Kenduskeag Stream near Bangor, Maine: 44.861111, -68.831667
Penobscot River at Bangor, Maine: 44.796389, -68.767778
Ducktrap River near Lincolnville, Maine: 44.329167, -69.060833
Sheepscot River at North Whitefield, Maine: 44.222778, -69.593889
Kennebec River at The Forks, Maine: 45.339722, -69.961944
Dead River near Dead River, Maine: 45.229050, -70.201128
Spencer Stream near Grand Falls, Maine: 45.313611, -70.241667
Austin Stream at Bingham, Maine: 45.064444, -69.880556
Kennebec River at Bingham, Maine: 45.051944, -69.885556
Carrabassett River near North Anson, Maine: 44.869167, -69.955000
Kennebec River near Madison, Maine: 44.778889, -69.886944
Sandy River near Madrid, Maine: 44.857778, -70.485278
Sandy River near Mercer, Maine: 44.708056, -69.937500
East Branch Wesserunsett Stream near Athens, Maine: 44.947500, -69.656944
Kennebec River at North Sidney, Maine: 44.472222, -69.683889
Kennebec River at Calumet Bridge at Augusta, Maine: 44.318611, -69.771667
Cobbosseecontee Stream at Gardiner, Maine: 44.229167, -69.778056
Kennebec River at Gardiner, Maine: 44.230278, -69.769444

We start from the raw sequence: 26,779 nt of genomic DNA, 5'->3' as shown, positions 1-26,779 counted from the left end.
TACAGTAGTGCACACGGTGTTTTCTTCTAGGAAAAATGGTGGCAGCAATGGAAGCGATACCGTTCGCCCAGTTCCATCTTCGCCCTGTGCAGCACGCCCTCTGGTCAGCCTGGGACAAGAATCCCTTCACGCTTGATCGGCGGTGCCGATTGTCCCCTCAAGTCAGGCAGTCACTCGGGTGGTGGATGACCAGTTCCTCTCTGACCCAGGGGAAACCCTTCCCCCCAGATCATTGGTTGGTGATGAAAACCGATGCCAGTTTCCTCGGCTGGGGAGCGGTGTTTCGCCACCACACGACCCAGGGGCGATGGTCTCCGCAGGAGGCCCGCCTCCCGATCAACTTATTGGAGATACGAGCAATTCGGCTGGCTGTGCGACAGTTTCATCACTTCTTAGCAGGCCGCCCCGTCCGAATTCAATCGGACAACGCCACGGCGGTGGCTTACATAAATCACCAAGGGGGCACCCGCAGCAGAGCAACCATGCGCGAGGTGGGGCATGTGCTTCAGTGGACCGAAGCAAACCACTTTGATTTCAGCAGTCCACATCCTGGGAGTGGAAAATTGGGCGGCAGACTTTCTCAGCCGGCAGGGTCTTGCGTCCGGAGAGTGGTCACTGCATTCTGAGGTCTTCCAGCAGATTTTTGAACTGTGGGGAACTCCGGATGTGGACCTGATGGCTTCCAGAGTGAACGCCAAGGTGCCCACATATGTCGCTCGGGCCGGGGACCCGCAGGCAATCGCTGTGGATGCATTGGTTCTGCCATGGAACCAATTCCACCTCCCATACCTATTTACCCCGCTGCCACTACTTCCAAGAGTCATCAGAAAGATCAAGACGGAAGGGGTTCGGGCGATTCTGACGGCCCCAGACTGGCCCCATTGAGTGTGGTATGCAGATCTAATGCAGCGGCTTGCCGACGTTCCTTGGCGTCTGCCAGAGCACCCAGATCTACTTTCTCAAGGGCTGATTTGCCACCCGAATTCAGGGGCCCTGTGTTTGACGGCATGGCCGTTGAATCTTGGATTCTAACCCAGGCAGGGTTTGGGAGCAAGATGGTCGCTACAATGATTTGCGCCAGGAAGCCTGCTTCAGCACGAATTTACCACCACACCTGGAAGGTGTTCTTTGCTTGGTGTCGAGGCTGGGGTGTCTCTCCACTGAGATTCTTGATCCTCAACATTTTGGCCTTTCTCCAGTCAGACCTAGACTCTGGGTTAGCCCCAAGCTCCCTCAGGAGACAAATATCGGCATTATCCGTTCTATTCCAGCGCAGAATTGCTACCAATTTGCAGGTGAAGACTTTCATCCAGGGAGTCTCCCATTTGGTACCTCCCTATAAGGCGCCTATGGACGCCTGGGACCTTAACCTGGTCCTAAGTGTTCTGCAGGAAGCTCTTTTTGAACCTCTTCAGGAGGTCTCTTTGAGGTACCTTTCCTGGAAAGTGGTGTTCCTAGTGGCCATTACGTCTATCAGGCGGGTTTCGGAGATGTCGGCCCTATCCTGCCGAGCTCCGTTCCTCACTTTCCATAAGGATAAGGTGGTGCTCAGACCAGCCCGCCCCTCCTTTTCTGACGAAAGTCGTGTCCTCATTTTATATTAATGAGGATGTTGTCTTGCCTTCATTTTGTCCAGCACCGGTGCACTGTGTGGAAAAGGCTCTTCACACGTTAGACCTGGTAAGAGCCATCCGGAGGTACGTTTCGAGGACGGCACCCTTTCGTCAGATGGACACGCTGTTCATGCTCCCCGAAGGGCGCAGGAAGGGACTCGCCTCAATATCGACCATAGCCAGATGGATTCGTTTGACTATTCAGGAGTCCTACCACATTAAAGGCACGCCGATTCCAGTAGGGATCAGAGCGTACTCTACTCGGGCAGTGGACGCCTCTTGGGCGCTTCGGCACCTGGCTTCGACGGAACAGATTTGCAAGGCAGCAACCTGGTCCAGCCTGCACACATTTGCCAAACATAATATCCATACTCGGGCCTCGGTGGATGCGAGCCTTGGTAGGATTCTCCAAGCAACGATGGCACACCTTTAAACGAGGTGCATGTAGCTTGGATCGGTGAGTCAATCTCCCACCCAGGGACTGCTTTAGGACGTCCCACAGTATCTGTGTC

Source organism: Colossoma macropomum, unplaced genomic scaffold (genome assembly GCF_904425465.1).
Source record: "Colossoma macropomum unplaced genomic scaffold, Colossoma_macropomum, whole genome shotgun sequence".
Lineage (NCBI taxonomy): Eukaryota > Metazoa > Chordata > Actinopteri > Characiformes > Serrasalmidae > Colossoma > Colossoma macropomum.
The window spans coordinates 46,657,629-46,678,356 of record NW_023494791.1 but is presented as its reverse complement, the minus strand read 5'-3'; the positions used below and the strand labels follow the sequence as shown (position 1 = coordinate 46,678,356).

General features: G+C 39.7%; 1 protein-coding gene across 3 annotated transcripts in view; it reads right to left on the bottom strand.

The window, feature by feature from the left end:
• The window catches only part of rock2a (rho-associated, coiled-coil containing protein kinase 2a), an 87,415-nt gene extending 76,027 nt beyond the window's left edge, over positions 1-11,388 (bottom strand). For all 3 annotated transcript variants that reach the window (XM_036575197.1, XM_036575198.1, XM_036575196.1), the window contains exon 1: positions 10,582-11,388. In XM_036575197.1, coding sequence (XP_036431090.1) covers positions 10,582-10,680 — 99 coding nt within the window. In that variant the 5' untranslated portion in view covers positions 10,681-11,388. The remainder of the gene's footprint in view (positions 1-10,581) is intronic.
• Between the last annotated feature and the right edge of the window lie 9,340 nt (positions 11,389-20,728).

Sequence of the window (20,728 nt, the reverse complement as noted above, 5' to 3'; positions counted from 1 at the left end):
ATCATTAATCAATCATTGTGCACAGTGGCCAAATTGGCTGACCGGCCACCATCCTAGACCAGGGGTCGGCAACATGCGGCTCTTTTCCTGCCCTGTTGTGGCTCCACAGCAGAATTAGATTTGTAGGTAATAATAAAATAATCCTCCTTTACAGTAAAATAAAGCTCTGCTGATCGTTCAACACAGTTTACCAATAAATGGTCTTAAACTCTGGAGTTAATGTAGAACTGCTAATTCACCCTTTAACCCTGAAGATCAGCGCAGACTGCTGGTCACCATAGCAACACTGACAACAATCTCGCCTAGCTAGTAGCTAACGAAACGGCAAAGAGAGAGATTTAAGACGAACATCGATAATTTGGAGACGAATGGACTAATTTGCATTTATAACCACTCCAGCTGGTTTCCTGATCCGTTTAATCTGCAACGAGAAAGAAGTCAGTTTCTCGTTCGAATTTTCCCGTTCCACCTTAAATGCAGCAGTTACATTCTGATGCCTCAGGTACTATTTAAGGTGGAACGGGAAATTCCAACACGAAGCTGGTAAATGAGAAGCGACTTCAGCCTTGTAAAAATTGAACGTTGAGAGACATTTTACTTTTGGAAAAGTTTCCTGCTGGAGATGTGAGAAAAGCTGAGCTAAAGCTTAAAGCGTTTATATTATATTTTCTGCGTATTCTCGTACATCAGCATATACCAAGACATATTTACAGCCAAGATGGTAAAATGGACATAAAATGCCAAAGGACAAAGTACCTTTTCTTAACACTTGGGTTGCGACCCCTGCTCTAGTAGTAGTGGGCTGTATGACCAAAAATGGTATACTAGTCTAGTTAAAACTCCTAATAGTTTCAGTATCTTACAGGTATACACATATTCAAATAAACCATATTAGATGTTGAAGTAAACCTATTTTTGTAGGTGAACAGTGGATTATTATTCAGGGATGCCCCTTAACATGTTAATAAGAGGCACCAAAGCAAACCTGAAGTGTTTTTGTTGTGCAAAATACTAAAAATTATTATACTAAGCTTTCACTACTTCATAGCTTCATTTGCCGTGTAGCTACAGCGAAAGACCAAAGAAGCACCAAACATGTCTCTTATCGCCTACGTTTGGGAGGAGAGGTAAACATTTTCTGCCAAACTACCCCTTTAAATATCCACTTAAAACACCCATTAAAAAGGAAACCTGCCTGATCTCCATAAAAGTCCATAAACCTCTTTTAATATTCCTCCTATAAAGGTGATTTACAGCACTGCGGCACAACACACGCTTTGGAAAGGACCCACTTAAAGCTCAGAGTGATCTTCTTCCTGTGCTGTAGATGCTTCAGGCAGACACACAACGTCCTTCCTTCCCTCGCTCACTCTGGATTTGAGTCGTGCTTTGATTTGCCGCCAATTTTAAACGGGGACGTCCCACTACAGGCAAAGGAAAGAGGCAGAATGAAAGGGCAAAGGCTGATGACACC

Wild River at Gilead, Maine: 44.390556, -70.979722
Ellis River at South Andover, Maine: 44.593333, -70.733056
Androscoggin River at Rumford, Maine: 44.551944, -70.544167
Swift River near Roxbury, Maine: 44.642778, -70.588889
Nezinscot River at Turner Center, Maine: 44.269444, -70.229722
Little Androscoggin River near South Paris, Maine: 44.303889, -70.539722
Androscoggin River near Auburn, Maine: 44.072222, -70.208056
Stony Brook at East Sebago, Maine: 43.855556, -70.639722
Presumpscot River at Westbrook, Maine: 43.686944, -70.347222
Saco River at Cornish, Maine: 43.808056, -70.781667
Kennebunk River near Kennebunk, Maine: 43.432222, -70.553333
Mousam River at Route 4 near Sanford, Maine: 43.418333, -70.738056
Mousam River near West Kennebunk, Maine: 43.418333, -70.658333
Branch Brook near Kennebunk, Maine: 43.379167, -70.583333
St George River Gent: 44.335700, -69.198800

Choosing that perfect destination for your next vacation isn't always an easy process, and if you're looking for a place to do fly fishing, it is made all the harder thanks to the wealth of locations in the United States. Maine is a state that is particularly rich in fly fishing opportunities while surrounding you in stunning natural scenery. You're in for more than 6,000 ponds, lakes, creeks, streams, and rivers, which mean endless opportunities for you. Let's not forget the thousands of miles worth of saltwater opportunities thanks to the Atlantic Ocean.